The 52-47 vote fell short of the 60 votes needed to cut off debate under Senate rules."
. . . .
One wonders how long would it have been before al-Qaeda operatives and other terrorists would have been back on our shores, and at our throats? But because of the surge, which the Democrats opposed -- AQI is quickly becoming a discredited and defeated force, with recruitment down, prospects dimmed and increasingly, a Sunni populace that has rejected their approach.
During that all night debate, at a little after 4 am, John McCain, his campaign for the Presidency on the brink of collapse, nevertheless stood and delivered one of the great speeches in all of American history. Yet no one but a few bloggers such as Ed Morrissey reported his stirring words at that moment.
Senator McCain concluded his speech as follows:
"I am privileged, as we all are, to be subject to the judgment of the American people and history. But, my friends, they are not always the same judgment. The verdict of the people will arrive long before history’s. I am unlikely to ever know how history has judged us in this hour. The public’s judgment of me I will know soon enough. I will accept it, as I must. But whether it is favorable or unforgiving, I will stand where I stand, and take comfort from my confidence that I took my responsibilities to my country seriously, and despite the mistakes I have made as a public servant and the flaws I have as an advocate, I tried as best I could to help the country we all love remain as safe as she could be in an hour of serious peril."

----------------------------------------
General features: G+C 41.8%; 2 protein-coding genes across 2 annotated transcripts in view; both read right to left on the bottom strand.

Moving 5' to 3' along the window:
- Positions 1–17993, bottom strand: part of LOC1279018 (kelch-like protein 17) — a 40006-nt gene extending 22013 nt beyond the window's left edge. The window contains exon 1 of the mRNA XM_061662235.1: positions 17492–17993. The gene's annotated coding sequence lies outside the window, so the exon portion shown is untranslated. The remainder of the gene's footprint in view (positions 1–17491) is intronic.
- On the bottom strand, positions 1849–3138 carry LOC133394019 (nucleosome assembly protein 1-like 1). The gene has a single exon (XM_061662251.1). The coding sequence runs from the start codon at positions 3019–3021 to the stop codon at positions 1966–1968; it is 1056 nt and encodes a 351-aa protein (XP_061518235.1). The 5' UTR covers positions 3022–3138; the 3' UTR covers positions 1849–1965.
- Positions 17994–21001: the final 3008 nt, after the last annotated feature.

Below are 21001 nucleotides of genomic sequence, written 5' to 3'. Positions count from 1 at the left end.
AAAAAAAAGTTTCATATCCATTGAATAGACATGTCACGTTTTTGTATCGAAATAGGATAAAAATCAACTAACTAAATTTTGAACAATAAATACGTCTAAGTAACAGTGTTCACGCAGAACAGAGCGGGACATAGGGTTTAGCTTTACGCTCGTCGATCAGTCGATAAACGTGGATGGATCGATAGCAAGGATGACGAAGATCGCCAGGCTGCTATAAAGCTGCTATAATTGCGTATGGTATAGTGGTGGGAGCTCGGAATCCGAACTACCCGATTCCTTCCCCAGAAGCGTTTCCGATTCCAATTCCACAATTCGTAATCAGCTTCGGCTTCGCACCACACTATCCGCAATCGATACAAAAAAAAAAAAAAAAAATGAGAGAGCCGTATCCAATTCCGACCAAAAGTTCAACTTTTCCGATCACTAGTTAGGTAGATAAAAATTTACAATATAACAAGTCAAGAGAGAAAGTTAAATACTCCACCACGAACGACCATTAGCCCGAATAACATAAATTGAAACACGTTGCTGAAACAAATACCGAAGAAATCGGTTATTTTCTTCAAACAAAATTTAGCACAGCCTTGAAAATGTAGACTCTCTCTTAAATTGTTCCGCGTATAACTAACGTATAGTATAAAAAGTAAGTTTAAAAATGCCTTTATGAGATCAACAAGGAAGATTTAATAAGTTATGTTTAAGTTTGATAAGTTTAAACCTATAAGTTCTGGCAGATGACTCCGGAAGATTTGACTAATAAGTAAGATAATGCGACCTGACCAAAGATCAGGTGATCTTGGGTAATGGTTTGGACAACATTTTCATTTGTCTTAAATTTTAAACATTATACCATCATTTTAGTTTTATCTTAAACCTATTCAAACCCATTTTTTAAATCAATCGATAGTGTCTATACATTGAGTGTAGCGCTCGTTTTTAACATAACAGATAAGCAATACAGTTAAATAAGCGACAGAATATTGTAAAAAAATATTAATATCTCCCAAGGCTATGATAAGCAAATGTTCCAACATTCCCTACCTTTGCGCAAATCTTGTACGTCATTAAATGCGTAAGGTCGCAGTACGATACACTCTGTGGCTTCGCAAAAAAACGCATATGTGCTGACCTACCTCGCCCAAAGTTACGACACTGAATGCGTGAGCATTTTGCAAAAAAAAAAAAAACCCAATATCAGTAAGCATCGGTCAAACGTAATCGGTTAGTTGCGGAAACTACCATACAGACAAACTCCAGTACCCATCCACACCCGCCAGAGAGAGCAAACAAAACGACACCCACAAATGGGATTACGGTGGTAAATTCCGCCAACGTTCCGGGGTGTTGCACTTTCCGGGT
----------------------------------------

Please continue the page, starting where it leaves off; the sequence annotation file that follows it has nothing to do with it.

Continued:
"I will stand where I stand . . ." should, and one can only hope will likely become words embodying courage and steadfastness of purpose at a moment of real peril. That, it seems to me, is the very mark of good leadership. Please, go to the post and read the Senator's full remarks.
Finally, as we noted in a comment on that post at Captains Quarters, McCain's remarks were immediately followed by those of Hillary Clinton. Imagine, if you will, being in her position that day. She no doubt figured that, as the putative Democrat candidate, she had been given the advantage of the final word, by being scheduled to speak after him. But as she listened to his remarks, surely it had to cross her mind that something quite extraordinary had just been said. I wonder if, for even one brief second, a thought crossed her mind that she was indeed on the wrong side of history. We'll never know; she would likely never admit to it. And, neither will many likely know or care what she had to say that early morning. The moment had passed her by.
Thank you President Bush and John McCain, and General Petraeus, and thank you to all those brave troops who have put their lives on the line for our nation, and so effectively taken on an implacable enemy of this nation. We must not abandon them.
*A news report, from Brietbart, embedding the video of the Senators remarks today can be found located here. Reader comments are also linked to that post. (No comments were permitted with the original Dailymotion video, posted above.)
** The McCain campaign website indicates that he began speaking at about 3:45 a.m., which may only be slightly inconsistent with the AP report published the 18th that indicated he finished at 4:10 a.m -- it was not a 25 minute speech.